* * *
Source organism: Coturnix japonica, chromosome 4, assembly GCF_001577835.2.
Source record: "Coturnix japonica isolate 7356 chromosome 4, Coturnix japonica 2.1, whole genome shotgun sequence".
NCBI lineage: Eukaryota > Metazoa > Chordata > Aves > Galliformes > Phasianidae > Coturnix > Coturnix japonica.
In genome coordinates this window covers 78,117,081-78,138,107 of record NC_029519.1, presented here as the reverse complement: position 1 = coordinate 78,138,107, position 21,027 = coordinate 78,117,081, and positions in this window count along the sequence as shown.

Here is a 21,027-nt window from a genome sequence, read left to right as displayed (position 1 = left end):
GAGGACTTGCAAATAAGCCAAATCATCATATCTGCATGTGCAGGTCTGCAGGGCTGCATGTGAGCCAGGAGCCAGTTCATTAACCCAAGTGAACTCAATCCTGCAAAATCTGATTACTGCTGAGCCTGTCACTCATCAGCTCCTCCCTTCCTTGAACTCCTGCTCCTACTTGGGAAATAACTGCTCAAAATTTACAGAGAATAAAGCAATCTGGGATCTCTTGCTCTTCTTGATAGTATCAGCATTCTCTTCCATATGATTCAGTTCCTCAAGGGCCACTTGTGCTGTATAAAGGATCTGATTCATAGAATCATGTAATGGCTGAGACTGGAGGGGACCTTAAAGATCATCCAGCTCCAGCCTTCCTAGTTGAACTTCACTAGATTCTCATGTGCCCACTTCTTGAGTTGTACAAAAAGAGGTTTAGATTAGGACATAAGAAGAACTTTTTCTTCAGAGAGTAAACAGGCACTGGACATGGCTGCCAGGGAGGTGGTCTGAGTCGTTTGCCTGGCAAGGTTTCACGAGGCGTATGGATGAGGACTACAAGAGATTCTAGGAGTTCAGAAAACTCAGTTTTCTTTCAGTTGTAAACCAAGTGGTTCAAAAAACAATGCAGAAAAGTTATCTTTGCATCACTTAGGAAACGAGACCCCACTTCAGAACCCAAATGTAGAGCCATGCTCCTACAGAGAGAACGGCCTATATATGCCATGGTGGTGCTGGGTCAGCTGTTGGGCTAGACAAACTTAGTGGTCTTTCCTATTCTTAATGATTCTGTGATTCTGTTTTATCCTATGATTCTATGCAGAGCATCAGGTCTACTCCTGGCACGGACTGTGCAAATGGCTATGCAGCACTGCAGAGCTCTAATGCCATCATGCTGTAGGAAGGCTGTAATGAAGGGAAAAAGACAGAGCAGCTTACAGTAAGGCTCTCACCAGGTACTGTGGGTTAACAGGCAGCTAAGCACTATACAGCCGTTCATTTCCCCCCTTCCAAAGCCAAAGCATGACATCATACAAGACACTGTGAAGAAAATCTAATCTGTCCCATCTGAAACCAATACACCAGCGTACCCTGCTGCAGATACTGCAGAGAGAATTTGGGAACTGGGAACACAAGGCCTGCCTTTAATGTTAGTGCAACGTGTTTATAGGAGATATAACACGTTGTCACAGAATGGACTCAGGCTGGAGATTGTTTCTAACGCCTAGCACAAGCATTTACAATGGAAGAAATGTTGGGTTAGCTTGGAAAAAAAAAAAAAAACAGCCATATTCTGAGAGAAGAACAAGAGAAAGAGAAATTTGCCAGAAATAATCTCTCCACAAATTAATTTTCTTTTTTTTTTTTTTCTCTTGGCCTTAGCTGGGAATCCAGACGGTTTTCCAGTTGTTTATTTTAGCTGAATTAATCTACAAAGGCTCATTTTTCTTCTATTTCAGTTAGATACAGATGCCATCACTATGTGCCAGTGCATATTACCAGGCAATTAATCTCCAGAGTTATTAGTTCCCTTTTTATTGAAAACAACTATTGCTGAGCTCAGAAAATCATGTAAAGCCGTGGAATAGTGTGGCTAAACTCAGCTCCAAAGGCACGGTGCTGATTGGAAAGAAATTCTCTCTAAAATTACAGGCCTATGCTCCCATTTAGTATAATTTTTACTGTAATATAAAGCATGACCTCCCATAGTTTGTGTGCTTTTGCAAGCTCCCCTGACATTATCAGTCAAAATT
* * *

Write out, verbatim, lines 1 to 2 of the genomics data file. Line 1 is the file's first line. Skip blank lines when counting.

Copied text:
Source organism: Coturnix japonica, chromosome 4, assembly GCF_001577835.2.
Source record: "Coturnix japonica isolate 7356 chromosome 4, Coturnix japonica 2.1, whole genome shotgun sequence".